"I have only one trajectory and that is service to the BAM audience. I attempt to enter a theater with no bias. I have a sense of wonder. I am always eager to see what will be revealed. But in 2017, I will be 70 years old and I think by that cycle The Fisher, the Harvey and the Opera House, the whole campus of BAM will need to be in the hands of a younger person."


Guilty Pleasures and Romance

Of course, certain guilty pleasures, or perquisites like terrific lunches in Paris and choice seats at the new Barclay Center for the Barbra Streisand concert, (Melillo is a consultant to the Brooklyn based Barclay beast ) all keep him energized and hopping. Melillo is also the force behind the DanceMotionUSA project with the US State Department. They recently announced dance companies for the 2013 tours. This is a great example of what Melillo calls global BAM projects (like The Bridge Project in London) that take BAM productions around the world.

So with all of this hob-nobbing, jet-setting, we wonder is there a private Joey Melillo? "I am a good Italian basic cook. I like to have one night every week to make dinner, ask a friend or two over. I’m simple gay guy. I’m not complicated. It isn’t always work. I have always been a curious guy, you know, seeking answers to the big questions. Part of that comes from working with so many artists."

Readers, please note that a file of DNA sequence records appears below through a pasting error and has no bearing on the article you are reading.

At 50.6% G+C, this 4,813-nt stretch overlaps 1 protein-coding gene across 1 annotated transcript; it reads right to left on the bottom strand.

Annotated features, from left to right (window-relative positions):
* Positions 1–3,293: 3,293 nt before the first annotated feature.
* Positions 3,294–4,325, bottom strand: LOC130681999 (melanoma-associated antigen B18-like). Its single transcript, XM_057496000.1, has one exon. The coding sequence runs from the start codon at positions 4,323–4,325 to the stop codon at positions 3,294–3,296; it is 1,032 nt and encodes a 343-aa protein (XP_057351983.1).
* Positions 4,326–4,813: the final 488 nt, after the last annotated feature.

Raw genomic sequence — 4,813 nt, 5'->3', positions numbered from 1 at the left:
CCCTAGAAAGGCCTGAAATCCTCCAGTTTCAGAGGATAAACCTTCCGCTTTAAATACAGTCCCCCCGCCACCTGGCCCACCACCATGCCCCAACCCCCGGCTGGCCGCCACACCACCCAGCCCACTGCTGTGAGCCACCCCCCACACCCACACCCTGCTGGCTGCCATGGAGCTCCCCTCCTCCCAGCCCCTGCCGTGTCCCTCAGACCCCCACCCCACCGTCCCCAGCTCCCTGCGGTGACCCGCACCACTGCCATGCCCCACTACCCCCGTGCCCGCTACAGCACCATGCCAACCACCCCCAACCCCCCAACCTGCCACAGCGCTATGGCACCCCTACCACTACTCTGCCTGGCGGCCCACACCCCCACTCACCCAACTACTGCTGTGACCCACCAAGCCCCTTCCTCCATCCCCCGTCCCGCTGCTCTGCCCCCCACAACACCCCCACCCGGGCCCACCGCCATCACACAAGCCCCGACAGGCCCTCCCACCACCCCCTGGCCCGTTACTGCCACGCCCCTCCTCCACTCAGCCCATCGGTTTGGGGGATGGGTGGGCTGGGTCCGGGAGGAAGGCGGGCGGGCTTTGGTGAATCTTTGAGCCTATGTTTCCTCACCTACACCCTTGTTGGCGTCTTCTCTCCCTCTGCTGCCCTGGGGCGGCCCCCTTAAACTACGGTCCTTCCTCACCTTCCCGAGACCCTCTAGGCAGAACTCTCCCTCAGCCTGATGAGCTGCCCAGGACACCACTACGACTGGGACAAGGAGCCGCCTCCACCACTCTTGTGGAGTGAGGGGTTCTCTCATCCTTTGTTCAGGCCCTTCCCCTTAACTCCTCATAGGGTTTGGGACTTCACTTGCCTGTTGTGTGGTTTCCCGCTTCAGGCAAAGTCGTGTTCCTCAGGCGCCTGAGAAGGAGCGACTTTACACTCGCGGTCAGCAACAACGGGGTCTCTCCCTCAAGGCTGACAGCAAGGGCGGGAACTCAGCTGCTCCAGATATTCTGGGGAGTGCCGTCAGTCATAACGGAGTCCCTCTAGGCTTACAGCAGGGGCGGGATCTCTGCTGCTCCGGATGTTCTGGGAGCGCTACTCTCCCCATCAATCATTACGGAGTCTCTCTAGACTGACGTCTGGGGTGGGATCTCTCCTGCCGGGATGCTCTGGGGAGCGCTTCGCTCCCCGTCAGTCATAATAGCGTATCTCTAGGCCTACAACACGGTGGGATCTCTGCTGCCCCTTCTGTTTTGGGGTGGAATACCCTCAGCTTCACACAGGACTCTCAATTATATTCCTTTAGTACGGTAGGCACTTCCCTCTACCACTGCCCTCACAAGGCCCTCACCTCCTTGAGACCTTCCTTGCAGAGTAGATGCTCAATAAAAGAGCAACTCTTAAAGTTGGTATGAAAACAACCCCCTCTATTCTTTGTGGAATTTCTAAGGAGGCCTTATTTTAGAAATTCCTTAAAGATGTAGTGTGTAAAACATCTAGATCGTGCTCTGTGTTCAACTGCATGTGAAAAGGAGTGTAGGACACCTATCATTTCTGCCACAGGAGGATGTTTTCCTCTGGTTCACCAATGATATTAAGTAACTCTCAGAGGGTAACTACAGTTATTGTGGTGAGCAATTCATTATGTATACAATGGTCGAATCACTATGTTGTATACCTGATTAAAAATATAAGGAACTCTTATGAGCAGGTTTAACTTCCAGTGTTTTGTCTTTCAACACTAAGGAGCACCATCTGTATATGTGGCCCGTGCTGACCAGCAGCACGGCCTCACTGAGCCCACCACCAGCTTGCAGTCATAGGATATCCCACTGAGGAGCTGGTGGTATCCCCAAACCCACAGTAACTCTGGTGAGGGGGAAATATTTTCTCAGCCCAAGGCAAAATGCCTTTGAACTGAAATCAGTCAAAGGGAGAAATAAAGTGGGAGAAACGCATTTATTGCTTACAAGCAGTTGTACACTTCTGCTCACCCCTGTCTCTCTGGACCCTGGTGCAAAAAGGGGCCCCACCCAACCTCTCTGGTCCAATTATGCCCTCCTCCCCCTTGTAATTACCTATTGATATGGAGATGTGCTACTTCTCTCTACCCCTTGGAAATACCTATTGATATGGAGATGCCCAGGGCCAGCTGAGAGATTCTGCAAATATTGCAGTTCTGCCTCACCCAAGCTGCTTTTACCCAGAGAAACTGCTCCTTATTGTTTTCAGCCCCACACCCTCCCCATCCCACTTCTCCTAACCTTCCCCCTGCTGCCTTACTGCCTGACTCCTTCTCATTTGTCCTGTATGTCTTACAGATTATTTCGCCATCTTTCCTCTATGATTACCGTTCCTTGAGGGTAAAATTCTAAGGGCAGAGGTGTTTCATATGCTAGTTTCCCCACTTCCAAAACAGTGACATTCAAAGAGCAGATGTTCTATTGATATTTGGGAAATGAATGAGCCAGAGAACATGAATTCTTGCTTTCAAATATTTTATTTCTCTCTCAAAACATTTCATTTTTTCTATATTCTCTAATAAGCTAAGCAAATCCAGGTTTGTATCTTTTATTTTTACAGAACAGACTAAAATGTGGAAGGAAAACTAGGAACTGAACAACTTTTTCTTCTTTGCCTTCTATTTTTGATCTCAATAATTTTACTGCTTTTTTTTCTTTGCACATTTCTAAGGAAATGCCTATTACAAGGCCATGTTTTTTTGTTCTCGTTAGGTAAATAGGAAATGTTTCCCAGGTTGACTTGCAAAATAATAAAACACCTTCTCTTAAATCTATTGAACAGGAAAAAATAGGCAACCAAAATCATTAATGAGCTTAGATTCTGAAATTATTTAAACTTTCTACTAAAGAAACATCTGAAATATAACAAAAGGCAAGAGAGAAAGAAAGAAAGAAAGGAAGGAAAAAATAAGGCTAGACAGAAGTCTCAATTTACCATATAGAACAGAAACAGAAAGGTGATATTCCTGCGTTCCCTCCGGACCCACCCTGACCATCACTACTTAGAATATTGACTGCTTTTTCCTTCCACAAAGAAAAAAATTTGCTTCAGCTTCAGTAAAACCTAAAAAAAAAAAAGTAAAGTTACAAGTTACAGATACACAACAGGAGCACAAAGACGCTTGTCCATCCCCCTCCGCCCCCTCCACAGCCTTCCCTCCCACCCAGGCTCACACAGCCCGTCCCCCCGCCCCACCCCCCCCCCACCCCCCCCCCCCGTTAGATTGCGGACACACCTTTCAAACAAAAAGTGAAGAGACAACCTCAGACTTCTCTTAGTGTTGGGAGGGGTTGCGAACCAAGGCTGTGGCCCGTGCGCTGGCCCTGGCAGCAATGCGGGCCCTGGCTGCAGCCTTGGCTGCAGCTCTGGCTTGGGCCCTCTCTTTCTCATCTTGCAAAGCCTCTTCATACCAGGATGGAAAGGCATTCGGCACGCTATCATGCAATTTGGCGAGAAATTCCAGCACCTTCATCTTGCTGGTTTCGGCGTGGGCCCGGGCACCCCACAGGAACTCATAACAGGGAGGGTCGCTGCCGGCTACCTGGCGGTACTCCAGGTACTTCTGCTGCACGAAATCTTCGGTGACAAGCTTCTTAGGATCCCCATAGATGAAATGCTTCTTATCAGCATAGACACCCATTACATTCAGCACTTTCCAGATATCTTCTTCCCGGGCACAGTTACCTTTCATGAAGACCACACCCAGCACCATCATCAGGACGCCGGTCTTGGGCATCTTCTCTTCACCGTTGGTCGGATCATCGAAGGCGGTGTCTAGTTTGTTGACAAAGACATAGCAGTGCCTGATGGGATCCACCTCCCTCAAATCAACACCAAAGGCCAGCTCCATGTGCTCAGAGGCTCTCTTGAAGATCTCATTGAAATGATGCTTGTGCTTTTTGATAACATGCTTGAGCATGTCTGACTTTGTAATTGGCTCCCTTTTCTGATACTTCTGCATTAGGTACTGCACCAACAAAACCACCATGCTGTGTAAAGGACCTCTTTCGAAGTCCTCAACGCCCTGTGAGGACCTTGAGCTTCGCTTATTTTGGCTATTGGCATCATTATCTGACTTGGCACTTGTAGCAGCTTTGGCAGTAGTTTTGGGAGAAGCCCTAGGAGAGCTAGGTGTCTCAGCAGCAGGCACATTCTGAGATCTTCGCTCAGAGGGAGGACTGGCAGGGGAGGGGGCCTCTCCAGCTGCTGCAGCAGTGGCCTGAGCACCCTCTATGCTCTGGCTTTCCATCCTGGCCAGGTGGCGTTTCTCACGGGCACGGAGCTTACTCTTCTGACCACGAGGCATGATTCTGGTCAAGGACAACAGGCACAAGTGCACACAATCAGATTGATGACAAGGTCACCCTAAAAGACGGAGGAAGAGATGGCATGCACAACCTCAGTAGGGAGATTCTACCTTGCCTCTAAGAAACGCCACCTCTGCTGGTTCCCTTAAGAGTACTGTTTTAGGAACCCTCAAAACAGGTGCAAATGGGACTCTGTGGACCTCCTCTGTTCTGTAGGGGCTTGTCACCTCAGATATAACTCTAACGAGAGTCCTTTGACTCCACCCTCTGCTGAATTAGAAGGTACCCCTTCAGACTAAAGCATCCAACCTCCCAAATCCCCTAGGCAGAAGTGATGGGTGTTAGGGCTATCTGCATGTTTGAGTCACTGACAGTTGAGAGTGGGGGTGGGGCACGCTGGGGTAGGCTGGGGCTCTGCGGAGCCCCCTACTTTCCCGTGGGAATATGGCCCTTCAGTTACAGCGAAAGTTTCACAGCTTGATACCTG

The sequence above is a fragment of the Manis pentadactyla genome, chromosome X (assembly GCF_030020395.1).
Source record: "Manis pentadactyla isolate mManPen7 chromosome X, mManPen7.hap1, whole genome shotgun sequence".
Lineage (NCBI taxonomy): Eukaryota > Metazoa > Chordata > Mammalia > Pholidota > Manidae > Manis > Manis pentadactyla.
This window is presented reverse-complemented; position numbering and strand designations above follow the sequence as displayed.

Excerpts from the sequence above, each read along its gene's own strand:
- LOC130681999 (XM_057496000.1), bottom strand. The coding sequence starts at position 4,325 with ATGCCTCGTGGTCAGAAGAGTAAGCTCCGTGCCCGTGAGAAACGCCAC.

Melillo’s favorite places include Bali which he describes as "an intoxicating culture, so different from anything I had ever experienced, The people were so generous, hospitable and kind. I love the south of France, Provence, the landscape, the light, the food. It is all about sensual pleasures. It feeds every one of our senses."

This begs the question of lovers, the partners who partake in these very sensual adventures. "I call sweethearts diversions because they take me away from my work," Melillo explained. "I don’t try to integrate the men I date into my life at BAM. I’ve learned that lesson. When I am out at BAM, I am official. I am very careful. It takes a very strong, kind of centered adult male to want to investigate me because there is this perception issue. So they have to break through and find out that I am really easy."

Since he’s so easy what really wins him over?

"A great sense of humor is the most important thing," he said. "If you have that, you have my heart. I am a gay man and yes I date, and yes I am looking."

To see what’s happening at the Brooklyn Academy of Music, visit the BAM website.